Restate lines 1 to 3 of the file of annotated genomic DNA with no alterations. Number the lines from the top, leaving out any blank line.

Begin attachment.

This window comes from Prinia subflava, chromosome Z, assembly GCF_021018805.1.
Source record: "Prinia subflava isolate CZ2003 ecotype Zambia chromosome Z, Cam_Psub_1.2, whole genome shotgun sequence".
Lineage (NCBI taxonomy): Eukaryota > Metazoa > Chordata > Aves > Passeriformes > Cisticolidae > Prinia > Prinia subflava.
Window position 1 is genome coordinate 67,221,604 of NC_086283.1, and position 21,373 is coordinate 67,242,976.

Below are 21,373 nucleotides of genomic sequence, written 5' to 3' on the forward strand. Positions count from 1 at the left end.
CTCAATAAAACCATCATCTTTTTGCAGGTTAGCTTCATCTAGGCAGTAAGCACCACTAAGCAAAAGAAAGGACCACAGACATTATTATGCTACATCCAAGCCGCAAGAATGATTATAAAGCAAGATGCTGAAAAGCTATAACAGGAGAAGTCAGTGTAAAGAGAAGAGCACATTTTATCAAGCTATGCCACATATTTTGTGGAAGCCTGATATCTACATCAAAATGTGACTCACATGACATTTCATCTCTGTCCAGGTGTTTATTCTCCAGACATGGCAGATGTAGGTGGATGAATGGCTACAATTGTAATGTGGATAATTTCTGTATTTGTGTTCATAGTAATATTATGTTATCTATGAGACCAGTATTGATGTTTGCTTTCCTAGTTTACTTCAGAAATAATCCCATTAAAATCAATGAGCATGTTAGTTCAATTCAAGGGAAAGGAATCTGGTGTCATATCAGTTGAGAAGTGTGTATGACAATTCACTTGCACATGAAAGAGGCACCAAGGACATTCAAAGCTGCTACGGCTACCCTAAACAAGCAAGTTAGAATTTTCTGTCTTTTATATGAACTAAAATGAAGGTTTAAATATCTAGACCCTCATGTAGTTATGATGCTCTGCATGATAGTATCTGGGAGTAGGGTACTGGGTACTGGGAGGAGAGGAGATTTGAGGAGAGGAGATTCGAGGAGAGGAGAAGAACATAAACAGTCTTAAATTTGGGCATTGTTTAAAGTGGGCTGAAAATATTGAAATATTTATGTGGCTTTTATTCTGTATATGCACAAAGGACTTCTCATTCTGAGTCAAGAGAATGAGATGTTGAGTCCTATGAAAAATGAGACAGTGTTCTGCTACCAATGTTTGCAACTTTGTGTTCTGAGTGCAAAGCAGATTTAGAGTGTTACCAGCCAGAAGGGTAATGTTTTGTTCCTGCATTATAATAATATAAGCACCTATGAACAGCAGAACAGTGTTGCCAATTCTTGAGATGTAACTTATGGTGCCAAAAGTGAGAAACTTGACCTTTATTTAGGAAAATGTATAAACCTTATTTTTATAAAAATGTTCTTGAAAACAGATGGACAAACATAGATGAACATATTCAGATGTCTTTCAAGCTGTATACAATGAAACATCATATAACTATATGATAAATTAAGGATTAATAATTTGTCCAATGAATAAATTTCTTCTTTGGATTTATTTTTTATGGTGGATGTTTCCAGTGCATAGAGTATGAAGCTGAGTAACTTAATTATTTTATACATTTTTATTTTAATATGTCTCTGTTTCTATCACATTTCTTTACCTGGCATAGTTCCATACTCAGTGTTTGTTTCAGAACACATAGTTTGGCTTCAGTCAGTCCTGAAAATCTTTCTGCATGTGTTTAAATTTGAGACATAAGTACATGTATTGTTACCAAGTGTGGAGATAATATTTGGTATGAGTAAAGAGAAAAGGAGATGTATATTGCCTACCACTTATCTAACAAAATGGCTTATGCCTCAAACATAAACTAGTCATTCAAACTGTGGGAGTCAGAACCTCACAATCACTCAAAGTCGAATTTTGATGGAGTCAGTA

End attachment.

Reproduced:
This window comes from Prinia subflava, chromosome Z, assembly GCF_021018805.1.
Source record: "Prinia subflava isolate CZ2003 ecotype Zambia chromosome Z, Cam_Psub_1.2, whole genome shotgun sequence".
Lineage (NCBI taxonomy): Eukaryota > Metazoa > Chordata > Aves > Passeriformes > Cisticolidae > Prinia > Prinia subflava.